She makes the point that we all know the names of John Muir and Henry David Thoreau and Teddy Roosevelt. But we so often do not know the history of others who have fought and articulated a passion for the outdoors and conservation in the same way.
And this is just the history of black leadership in the outdoors and how their leadership and voices have been forgotten or minimized.
The bigger conversation in her book deals with is how most black Americans just don’t feel safe or comfortable going to the same places that I do. A good example is that 70% of the country identifies as white, yet collectively minorities only make up about 20% of National Park visitors. Finney proposes that this happens for a variety of reasons. Particularly how the “woods” for a lot of black Americans, and especially during the Jim Crow era, often meant you were out of the sight of help and would have few options for obtaining it should you need it. She also discusses how the lack of representation in ad campaigns, marketing and promotion materials at parks, and positive historical examples (as mentioned above) subtly and not so subtly reinforce the idea that you won’t find people who like you do if you go outdoors.
Throughout the book, she reinforces each historical example with numbers and facts. From the lack of diversity in park rangers and national park staff to how disproportionately black models are used by national outdoor brands in their advertisements. It really is a sobering look at how quickly and easily a space that we should all be able to enjoy and access on the same terms can feel unwelcoming.
As the book progresses it becomes awfully hard to ignore the data, researched history, and experiences she lays out. I really should write a review of each chapter as there is enough in each one to unpack each topic . . . Representation, Fear and Safety Issues, Conservation, Historical Examples.
But I feel really inadequate even writing this review. One, I suck at book reviews going back to my high school days. And second, I don’t feel equipped to intelligently recap the data and evidence that she systematically provides. I’ve honestly thought about just deleting everything above and leaving my personal reflection that is below.
What I will try to end with is what I learned personally.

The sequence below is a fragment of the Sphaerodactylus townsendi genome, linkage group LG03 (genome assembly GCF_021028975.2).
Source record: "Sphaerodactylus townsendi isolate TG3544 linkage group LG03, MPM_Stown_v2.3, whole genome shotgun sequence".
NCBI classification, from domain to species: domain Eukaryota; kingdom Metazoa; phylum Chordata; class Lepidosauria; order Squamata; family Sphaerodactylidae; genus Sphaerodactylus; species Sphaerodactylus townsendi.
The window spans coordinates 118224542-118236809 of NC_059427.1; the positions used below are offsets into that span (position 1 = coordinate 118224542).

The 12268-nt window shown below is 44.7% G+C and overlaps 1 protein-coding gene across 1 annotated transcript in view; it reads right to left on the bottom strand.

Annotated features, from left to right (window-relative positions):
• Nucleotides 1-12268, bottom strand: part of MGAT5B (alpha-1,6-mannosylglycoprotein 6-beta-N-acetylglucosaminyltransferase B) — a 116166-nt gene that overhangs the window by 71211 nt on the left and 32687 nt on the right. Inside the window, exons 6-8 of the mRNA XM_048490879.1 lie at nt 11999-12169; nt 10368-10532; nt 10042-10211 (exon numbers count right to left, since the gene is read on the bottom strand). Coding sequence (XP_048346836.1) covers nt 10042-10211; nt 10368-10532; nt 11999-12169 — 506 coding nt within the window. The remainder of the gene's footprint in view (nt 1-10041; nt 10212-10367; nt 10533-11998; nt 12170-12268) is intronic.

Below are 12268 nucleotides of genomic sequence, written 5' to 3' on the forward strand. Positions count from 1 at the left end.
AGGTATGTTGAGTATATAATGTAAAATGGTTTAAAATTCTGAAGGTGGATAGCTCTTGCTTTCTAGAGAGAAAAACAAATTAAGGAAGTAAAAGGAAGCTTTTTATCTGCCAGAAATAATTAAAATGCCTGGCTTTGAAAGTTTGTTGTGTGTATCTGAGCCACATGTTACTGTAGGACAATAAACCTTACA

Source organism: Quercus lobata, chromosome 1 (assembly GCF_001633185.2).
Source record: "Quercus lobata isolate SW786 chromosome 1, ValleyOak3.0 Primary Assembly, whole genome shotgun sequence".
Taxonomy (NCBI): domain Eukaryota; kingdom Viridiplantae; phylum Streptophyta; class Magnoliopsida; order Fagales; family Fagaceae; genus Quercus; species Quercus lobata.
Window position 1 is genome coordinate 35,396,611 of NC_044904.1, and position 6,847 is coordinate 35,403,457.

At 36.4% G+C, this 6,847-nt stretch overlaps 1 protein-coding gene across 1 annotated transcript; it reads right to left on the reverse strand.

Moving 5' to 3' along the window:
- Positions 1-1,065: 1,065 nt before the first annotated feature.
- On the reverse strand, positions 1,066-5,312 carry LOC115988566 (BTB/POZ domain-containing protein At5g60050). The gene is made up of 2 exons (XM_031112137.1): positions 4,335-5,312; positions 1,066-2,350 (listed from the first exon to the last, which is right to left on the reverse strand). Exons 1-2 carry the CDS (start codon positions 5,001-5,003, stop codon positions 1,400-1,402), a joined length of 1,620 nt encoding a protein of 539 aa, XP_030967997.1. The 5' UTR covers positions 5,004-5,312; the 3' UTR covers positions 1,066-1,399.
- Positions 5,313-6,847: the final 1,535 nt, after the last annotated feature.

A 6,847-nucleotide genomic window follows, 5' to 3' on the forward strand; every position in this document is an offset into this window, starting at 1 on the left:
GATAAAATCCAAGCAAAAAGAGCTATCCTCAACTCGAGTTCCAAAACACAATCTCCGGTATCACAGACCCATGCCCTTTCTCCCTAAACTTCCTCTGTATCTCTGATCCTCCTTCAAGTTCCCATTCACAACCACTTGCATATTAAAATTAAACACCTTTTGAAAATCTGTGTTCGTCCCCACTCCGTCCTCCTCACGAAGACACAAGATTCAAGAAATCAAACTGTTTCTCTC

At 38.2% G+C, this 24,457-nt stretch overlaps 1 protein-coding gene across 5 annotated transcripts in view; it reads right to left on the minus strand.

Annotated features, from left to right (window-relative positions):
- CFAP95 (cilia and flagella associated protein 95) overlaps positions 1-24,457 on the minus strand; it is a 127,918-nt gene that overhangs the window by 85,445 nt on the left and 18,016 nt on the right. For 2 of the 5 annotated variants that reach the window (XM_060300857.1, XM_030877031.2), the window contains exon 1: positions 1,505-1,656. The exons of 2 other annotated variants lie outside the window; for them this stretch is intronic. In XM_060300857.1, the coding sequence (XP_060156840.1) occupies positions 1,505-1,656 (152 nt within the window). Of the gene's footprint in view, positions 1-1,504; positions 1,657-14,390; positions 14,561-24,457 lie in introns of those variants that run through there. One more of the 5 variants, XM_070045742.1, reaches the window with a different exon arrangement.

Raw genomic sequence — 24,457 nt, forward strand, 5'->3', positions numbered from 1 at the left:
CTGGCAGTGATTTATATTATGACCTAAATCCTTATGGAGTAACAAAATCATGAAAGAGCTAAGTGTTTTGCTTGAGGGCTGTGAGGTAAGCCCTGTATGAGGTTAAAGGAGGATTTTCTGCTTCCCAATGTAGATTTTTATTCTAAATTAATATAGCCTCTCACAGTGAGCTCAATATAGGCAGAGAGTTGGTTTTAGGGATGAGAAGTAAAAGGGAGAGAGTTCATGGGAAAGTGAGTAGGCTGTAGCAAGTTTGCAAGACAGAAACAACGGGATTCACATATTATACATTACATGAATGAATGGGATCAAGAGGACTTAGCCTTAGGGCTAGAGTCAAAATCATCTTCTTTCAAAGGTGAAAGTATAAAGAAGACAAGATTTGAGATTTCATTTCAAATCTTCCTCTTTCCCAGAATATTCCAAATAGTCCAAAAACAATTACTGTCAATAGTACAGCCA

Black Faces, White Spaces, to me, is the most compelling argument I’ve seen made about how the outdoors have either intentionally (by some) or inadvertently (by some) become almost exclusively white spaces. I consider myself an ally but the hard reality for me is that despite not doing things intentionally to make the outdoors feel exclusive, I have inadvertently done a lot that reinforces that feeling for a lot of people I care about. So I’m not sure how much of an ally I actually am beyond name only.
I know a lot about Muir and Thoreau and have long considered them heroes – although I’m now learning that maybe Muir is way more complicated than I care to admit as As Long As Grass Grows is teaching me. I have read and celebrated white explorers and conservationists most of my adult life while flat out ignoring the stories of black Americans who have the same wandering spirit and display the same care of the land that Muir and Thoreau wrote about.
As I sat by my favorite river on my “secret beach” reading Black Faces, White Spaces, it hit me in the face like a ton of bricks that this space was available to me in a way that isn’t available to everyone else. The irony and contradictions of that moment as I sat and tried to educate myself in a space that had dozens of white people swimming, laughing and playing while not seeing a single black face showed just how privileged these spaces had become for me.
What I am learning is that in the same way that I need to be anti-racist (not just not-racist), I need to be actively inclusive. I have got to quit being so damn apathetic and passive about things and assuming it’s up to someone else to fix and figure out. As a person who gets to enjoy these spaces freely and at will, I have to find a way to live out my values of hospitality and inclusion in the spaces that I love as my own so that everyone will feel welcome. We’re staring to do some things and put things into place at Wander that we believe will play a role in making the North Georgia outdoors more inclusive. But before it even makes its way to our small business and brand, I have to embody those values in my personal life. It begins and ends with me.
If you love the outdoors and want to be a better ally specifically in the world of outdoors and inclusion, I highly recommend this book. It is the best book I have read on the topic and challenged me in ways that I believe will stay with me and have me wrestling with for a long time. Like I mentioned it’s not the easiest book to read due to it’s more academic tone but if you give it your time and humility and have a little patience, Carolyn Finney will teach you something that you didn’t know. Or that you knew and have chosen to put on the back burner.
I know it snapped me out of that.
Be sure to check out our Recommenced Reading list below. 100% of the profits will be donated to the Black In Appalachia non-profit which focuses on telling the stories of under represented black voices in Appalachian history.
If you would prefer to purchase Black Faces, White Spaces or any of the other recommended reading from a black owned bookstore, please consider shopping locally with Medu Bookstore (in Atlanta), Onyx Bookstore (in Covington) or The Listening Tree (in Decatur).